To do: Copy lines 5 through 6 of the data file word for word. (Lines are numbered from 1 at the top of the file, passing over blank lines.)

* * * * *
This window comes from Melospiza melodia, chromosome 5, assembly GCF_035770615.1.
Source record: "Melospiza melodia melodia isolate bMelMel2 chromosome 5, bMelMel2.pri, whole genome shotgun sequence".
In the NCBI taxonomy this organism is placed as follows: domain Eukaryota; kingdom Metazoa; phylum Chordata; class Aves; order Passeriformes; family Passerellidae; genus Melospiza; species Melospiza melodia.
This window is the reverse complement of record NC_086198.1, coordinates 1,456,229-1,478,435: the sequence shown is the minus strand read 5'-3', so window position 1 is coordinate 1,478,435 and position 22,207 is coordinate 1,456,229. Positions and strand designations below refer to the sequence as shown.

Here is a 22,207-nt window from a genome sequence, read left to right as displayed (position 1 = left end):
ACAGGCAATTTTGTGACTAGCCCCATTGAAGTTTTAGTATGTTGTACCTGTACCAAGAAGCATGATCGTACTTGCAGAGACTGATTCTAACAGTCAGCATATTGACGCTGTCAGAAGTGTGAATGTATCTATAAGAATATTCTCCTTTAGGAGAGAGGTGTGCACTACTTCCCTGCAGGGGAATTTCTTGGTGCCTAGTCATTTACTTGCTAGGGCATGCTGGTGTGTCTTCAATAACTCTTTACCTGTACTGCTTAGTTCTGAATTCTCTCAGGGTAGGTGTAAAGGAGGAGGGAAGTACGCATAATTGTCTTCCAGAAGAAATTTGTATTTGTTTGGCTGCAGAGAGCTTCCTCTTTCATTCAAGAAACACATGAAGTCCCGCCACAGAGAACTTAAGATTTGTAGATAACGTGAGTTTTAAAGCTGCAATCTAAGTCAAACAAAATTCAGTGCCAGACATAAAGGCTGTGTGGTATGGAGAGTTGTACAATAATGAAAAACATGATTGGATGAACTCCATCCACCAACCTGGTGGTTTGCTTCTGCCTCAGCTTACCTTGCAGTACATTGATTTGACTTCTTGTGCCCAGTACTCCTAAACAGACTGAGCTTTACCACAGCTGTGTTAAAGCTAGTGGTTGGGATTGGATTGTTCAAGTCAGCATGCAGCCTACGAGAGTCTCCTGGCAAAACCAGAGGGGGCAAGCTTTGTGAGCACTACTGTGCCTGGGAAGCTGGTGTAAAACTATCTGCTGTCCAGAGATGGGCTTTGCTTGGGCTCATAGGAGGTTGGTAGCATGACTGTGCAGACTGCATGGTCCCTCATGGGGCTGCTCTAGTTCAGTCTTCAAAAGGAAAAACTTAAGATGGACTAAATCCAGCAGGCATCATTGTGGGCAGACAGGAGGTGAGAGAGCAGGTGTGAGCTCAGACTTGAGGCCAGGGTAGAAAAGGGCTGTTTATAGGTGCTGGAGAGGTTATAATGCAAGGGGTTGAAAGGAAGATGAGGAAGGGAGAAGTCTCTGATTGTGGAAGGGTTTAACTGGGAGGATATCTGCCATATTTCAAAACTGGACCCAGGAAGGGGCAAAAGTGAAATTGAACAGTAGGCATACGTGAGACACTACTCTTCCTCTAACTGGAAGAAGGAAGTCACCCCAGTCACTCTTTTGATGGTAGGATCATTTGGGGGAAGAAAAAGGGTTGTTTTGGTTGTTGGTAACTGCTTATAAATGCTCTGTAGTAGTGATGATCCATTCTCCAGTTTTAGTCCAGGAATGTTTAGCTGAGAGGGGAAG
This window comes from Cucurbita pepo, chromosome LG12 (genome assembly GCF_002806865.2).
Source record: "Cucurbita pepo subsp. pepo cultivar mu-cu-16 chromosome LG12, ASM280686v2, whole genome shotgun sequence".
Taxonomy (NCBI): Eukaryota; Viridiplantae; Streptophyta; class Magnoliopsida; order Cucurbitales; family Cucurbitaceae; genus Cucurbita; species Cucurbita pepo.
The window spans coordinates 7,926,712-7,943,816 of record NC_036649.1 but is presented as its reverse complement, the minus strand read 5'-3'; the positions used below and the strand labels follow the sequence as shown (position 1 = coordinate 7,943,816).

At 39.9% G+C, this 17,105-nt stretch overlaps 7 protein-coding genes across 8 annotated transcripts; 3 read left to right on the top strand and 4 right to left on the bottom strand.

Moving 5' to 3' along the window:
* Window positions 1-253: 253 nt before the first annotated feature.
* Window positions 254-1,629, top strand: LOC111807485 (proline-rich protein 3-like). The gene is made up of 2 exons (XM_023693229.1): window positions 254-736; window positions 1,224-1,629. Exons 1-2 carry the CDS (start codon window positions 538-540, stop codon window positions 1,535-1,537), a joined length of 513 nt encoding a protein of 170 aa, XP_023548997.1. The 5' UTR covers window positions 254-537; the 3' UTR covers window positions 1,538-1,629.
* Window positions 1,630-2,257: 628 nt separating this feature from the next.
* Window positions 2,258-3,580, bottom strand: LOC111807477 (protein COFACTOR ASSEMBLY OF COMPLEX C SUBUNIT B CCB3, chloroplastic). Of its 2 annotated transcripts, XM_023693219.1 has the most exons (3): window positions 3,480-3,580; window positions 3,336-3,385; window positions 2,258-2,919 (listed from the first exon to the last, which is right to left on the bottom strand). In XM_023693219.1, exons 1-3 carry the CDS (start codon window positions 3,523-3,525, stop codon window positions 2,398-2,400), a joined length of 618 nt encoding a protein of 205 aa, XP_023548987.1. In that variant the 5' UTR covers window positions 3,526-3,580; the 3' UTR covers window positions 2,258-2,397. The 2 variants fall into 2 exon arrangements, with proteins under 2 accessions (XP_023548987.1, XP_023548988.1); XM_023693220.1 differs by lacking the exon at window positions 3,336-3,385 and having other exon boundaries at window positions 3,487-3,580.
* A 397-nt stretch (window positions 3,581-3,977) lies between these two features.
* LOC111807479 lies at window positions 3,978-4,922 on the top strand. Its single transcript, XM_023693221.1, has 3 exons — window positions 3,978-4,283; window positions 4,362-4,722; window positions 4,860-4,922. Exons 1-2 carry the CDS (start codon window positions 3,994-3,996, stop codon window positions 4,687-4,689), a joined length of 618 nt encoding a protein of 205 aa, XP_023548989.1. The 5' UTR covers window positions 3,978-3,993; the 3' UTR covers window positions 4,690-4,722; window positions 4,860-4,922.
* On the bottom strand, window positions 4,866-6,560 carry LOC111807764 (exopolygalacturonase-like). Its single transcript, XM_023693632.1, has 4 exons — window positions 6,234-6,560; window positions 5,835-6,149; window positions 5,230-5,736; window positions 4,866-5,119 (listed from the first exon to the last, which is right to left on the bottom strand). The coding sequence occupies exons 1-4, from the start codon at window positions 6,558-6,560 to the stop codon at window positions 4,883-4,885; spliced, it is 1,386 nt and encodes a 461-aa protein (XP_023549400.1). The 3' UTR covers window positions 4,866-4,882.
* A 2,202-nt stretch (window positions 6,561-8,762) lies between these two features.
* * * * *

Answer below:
Here is a 22,207-nt window from a genome sequence, read left to right as displayed (position 1 = left end):
ACAGGCAATTTTGTGACTAGCCCCATTGAAGTTTTAGTATGTTGTACCTGTACCAAGAAGCATGATCGTACTTGCAGAGACTGATTCTAACAGTCAGCATATTGACGCTGTCAGAAGTGTGAATGTATCTATAAGAATATTCTCCTTTAGGAGAGAGGTGTGCACTACTTCCCTGCAGGGGAATTTCTTGGTGCCTAGTCATTTACTTGCTAGGGCATGCTGGTGTGTCTTCAATAACTCTTTACCTGTACTGCTTAGTTCTGAATTCTCTCAGGGTAGGTGTAAAGGAGGAGGGAAGTACGCATAATTGTCTTCCAGAAGAAATTTGTATTTGTTTGGCTGCAGAGAGCTTCCTCTTTCATTCAAGAAACACATGAAGTCCCGCCACAGAGAACTTAAGATTTGTAGATAACGTGAGTTTTAAAGCTGCAATCTAAGTCAAACAAAATTCAGTGCCAGACATAAAGGCTGTGTGGTATGGAGAGTTGTACAATAATGAAAAACATGATTGGATGAACTCCATCCACCAACCTGGTGGTTTGCTTCTGCCTCAGCTTACCTTGCAGTACATTGATTTGACTTCTTGTGCCCAGTACTCCTAAACAGACTGAGCTTTACCACAGCTGTGTTAAAGCTAGTGGTTGGGATTGGATTGTTCAAGTCAGCATGCAGCCTACGAGAGTCTCCTGGCAAAACCAGAGGGGGCAAGCTTTGTGAGCACTACTGTGCCTGGGAAGCTGGTGTAAAACTATCTGCTGTCCAGAGATGGGCTTTGCTTGGGCTCATAGGAGGTTGGTAGCATGACTGTGCAGACTGCATGGTCCCTCATGGGGCTGCTCTAGTTCAGTCTTCAAAAGGAAAAACTTAAGATGGACTAAATCCAGCAGGCATCATTGTGGGCAGACAGGAGGTGAGAGAGCAGGTGTGAGCTCAGACTTGAGGCCAGGGTAGAAAAGGGCTGTTTATAGGTGCTGGAGAGGTTATAATGCAAGGGGTTGAAAGGAAGATGAGGAAGGGAGAAGTCTCTGATTGTGGAAGGGTTTAACTGGGAGGATATCTGCCATATTTCAAAACTGGACCCAGGAAGGGGCAAAAGTGAAATTGAACAGTAGGCATACGTGAGACACTACTCTTCCTCTAACTGGAAGAAGGAAGTCACCCCAGTCACTCTTTTGATGGTAGGATCATTTGGGGGAAGAAAAAGGGTTGTTTTGGTTGTTGGTAACTGCTTATAAATGCTCTGTAGTAGTGATGATCCATTCTCCAGTTTTAGTCCAGGAATGTTTAGCTGAGAGGGGAAG